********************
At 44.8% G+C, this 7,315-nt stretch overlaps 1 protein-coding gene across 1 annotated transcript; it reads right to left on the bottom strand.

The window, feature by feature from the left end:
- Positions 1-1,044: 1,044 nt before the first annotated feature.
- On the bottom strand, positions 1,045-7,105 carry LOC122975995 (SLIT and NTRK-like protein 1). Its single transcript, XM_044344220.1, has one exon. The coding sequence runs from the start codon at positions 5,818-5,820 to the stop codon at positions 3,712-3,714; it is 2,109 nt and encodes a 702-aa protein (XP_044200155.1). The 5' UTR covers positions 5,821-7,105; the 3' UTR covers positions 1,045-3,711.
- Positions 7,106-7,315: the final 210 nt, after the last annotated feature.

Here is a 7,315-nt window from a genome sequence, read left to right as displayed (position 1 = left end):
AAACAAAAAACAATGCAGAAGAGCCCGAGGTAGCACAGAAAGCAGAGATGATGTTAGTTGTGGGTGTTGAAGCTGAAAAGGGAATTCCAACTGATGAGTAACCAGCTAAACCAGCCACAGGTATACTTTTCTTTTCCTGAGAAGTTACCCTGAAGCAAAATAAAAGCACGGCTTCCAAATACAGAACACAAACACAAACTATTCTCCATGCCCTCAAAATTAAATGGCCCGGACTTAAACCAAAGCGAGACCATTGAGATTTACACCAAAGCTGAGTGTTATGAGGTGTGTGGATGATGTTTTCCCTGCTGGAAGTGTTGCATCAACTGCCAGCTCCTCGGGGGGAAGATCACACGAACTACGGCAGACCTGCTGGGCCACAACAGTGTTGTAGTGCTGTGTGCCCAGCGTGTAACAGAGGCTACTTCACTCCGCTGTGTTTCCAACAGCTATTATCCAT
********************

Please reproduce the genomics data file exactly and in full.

At 44.8% G+C, this 7,315-nt stretch overlaps 1 protein-coding gene across 1 annotated transcript; it reads right to left on the bottom strand.

The window, feature by feature from the left end:
- Positions 1-1,044: 1,044 nt before the first annotated feature.
- On the bottom strand, positions 1,045-7,105 carry LOC122975995 (SLIT and NTRK-like protein 1). Its single transcript, XM_044344220.1, has one exon. The coding sequence runs from the start codon at positions 5,818-5,820 to the stop codon at positions 3,712-3,714; it is 2,109 nt and encodes a 702-aa protein (XP_044200155.1). The 5' UTR covers positions 5,821-7,105; the 3' UTR covers positions 1,045-3,711.
- Positions 7,106-7,315: the final 210 nt, after the last annotated feature.

Here is a 7,315-nt window from a genome sequence, read left to right as displayed (position 1 = left end):
AAACAAAAAACAATGCAGAAGAGCCCGAGGTAGCACAGAAAGCAGAGATGATGTTAGTTGTGGGTGTTGAAGCTGAAAAGGGAATTCCAACTGATGAGTAACCAGCTAAACCAGCCACAGGTATACTTTTCTTTTCCTGAGAAGTTACCCTGAAGCAAAATAAAAGCACGGCTTCCAAATACAGAACACAAACACAAACTATTCTCCATGCCCTCAAAATTAAATGGCCCGGACTTAAACCAAAGCGAGACCATTGAGATTTACACCAAAGCTGAGTGTTATGAGGTGTGTGGATGATGTTTTCCCTGCTGGAAGTGTTGCATCAACTGCCAGCTCCTCGGGGGGAAGATCACACGAACTACGGCAGACCTGCTGGGCCACAACAGTGTTGTAGTGCTGTGTGCCCAGCGTGTAACAGAGGCTACTTCACTCCGCTGTGTTTCCAACAGCTATTATCCAT